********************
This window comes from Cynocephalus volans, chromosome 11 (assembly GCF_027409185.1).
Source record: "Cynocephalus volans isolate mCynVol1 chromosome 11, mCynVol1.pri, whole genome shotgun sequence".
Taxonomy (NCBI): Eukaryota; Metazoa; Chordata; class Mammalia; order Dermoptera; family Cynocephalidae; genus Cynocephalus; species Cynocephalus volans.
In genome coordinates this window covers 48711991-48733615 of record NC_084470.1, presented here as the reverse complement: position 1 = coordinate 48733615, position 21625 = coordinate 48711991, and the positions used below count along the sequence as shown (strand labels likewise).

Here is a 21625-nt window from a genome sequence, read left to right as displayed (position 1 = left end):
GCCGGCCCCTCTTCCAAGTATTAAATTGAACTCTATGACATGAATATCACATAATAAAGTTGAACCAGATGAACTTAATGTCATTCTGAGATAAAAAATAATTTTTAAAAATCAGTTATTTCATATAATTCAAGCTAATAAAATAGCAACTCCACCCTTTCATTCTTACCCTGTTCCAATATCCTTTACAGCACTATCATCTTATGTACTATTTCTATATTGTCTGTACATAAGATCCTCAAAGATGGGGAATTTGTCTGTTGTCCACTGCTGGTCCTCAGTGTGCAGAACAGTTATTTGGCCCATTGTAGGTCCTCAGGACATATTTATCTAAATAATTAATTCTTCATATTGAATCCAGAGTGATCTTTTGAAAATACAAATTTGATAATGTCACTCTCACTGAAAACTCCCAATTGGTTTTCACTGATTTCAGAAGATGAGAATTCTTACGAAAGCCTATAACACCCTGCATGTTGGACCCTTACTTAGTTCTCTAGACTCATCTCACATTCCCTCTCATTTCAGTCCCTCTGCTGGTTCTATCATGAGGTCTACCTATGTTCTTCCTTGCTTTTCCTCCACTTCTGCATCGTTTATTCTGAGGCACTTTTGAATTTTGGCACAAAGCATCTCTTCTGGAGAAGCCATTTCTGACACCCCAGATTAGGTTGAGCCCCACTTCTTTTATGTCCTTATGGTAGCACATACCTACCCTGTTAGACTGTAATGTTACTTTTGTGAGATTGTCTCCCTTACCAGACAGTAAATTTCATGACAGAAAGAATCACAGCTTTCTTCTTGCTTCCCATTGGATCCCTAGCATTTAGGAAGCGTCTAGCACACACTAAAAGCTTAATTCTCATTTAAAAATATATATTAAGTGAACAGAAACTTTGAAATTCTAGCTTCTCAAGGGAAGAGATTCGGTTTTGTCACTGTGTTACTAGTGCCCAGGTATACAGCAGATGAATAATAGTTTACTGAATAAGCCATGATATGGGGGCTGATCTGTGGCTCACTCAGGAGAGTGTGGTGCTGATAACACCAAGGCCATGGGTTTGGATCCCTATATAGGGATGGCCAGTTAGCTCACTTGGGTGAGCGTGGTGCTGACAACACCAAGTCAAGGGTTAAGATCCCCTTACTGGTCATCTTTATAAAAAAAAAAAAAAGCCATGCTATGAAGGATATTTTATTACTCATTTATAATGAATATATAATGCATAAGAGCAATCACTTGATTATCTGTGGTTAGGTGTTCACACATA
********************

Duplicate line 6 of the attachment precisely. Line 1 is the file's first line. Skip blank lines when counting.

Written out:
GCCGGCCCCTCTTCCAAGTATTAAATTGAACTCTATGACATGAATATCACATAATAAAGTTGAACCAGATGAACTTAATGTCATTCTGAGATAAAAAATAATTTTTAAAAATCAGTTATTTCATATAATTCAAGCTAATAAAATAGCAACTCCACCCTTTCATTCTTACCCTGTTCCAATATCCTTTACAGCACTATCATCTTATGTACTATTTCTATATTGTCTGTACATAAGATCCTCAAAGATGGGGAATTTGTCTGTTGTCCACTGCTGGTCCTCAGTGTGCAGAACAGTTATTTGGCCCATTGTAGGTCCTCAGGACATATTTATCTAAATAATTAATTCTTCATATTGAATCCAGAGTGATCTTTTGAAAATACAAATTTGATAATGTCACTCTCACTGAAAACTCCCAATTGGTTTTCACTGATTTCAGAAGATGAGAATTCTTACGAAAGCCTATAACACCCTGCATGTTGGACCCTTACTTAGTTCTCTAGACTCATCTCACATTCCCTCTCATTTCAGTCCCTCTGCTGGTTCTATCATGAGGTCTACCTATGTTCTTCCTTGCTTTTCCTCCACTTCTGCATCGTTTATTCTGAGGCACTTTTGAATTTTGGCACAAAGCATCTCTTCTGGAGAAGCCATTTCTGACACCCCAGATTAGGTTGAGCCCCACTTCTTTTATGTCCTTATGGTAGCACATACCTACCCTGTTAGACTGTAATGTTACTTTTGTGAGATTGTCTCCCTTACCAGACAGTAAATTTCATGACAGAAAGAATCACAGCTTTCTTCTTGCTTCCCATTGGATCCCTAGCATTTAGGAAGCGTCTAGCACACACTAAAAGCTTAATTCTCATTTAAAAATATATATTAAGTGAACAGAAACTTTGAAATTCTAGCTTCTCAAGGGAAGAGATTCGGTTTTGTCACTGTGTTACTAGTGCCCAGGTATACAGCAGATGAATAATAGTTTACTGAATAAGCCATGATATGGGGGCTGATCTGTGGCTCACTCAGGAGAGTGTGGTGCTGATAACACCAAGGCCATGGGTTTGGATCCCTATATAGGGATGGCCAGTTAGCTCACTTGGGTGAGCGTGGTGCTGACAACACCAAGTCAAGGGTTAAGATCCCCTTACTGGTCATCTTTATAAAAAAAAAAAAAAGCCATGCTATGAAGGATATTTTATTACTCATTTATAATGAATATATAATGCATAAGAGCAATCACTTGATTATCTGTGGTTAGGTGTTCACACATA